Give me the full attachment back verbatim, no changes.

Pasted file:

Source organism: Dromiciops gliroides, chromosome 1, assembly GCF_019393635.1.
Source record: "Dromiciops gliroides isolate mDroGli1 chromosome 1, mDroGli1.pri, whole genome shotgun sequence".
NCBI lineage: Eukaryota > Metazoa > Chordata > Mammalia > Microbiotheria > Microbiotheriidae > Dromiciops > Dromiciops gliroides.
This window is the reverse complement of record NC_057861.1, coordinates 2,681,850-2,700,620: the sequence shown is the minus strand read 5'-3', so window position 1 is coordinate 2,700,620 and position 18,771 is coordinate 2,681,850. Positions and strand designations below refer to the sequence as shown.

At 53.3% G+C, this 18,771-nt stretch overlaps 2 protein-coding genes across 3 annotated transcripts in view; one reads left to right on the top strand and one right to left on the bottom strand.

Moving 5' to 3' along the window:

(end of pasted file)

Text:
Source organism: Dromiciops gliroides, chromosome 1, assembly GCF_019393635.1.
Source record: "Dromiciops gliroides isolate mDroGli1 chromosome 1, mDroGli1.pri, whole genome shotgun sequence".
NCBI lineage: Eukaryota > Metazoa > Chordata > Mammalia > Microbiotheria > Microbiotheriidae > Dromiciops > Dromiciops gliroides.
This window is the reverse complement of record NC_057861.1, coordinates 2,681,850-2,700,620: the sequence shown is the minus strand read 5'-3', so window position 1 is coordinate 2,700,620 and position 18,771 is coordinate 2,681,850. Positions and strand designations below refer to the sequence as shown.

At 53.3% G+C, this 18,771-nt stretch overlaps 2 protein-coding genes across 3 annotated transcripts in view; one reads left to right on the top strand and one right to left on the bottom strand.

Moving 5' to 3' along the window: